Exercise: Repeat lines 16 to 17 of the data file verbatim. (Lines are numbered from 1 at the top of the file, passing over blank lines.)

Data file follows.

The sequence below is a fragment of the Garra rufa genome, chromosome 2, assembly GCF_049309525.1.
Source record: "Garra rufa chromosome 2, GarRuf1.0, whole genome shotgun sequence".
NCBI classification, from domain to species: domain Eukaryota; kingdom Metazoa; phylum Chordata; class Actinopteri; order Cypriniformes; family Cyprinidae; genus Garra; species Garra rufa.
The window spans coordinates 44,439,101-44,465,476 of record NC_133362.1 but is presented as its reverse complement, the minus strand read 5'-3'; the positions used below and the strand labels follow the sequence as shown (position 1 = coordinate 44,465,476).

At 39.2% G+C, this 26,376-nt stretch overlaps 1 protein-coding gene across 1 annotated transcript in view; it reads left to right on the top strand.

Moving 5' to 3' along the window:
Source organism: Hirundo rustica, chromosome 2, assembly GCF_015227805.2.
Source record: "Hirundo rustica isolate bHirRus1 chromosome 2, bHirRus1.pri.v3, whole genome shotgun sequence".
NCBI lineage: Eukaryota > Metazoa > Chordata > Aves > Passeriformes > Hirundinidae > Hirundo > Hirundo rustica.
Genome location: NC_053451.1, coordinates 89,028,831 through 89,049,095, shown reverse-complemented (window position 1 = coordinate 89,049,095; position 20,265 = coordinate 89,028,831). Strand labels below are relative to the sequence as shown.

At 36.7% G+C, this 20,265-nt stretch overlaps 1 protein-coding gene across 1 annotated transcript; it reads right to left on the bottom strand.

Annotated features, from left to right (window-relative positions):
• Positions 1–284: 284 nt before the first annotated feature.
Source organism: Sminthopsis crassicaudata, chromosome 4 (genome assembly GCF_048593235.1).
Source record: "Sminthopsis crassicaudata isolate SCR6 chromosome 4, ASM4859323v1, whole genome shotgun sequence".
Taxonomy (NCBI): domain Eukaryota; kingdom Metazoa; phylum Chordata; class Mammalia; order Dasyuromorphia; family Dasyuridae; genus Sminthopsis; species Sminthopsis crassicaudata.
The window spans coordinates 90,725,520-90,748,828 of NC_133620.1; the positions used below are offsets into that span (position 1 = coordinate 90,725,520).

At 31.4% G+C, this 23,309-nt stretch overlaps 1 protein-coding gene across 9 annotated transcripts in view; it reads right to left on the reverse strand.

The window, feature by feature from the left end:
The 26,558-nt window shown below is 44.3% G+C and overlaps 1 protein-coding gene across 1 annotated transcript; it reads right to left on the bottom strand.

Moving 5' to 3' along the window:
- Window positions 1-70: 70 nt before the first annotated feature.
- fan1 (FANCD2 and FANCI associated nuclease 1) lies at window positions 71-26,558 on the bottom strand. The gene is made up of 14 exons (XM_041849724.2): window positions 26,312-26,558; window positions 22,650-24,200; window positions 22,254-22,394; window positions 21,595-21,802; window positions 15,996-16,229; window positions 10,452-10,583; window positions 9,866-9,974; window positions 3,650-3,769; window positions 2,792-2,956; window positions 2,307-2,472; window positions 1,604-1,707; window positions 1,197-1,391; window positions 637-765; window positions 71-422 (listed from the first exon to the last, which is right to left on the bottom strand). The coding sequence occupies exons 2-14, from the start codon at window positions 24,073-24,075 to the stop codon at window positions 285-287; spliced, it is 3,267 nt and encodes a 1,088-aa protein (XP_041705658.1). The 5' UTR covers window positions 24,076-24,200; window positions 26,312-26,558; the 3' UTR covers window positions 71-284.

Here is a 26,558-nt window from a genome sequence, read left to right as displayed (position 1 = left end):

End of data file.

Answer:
Taxonomy (NCBI): domain Eukaryota; kingdom Metazoa; phylum Chordata; class Mammalia; order Dasyuromorphia; family Dasyuridae; genus Sminthopsis; species Sminthopsis crassicaudata.
The window spans coordinates 90,725,520-90,748,828 of NC_133620.1; the positions used below are offsets into that span (position 1 = coordinate 90,725,520).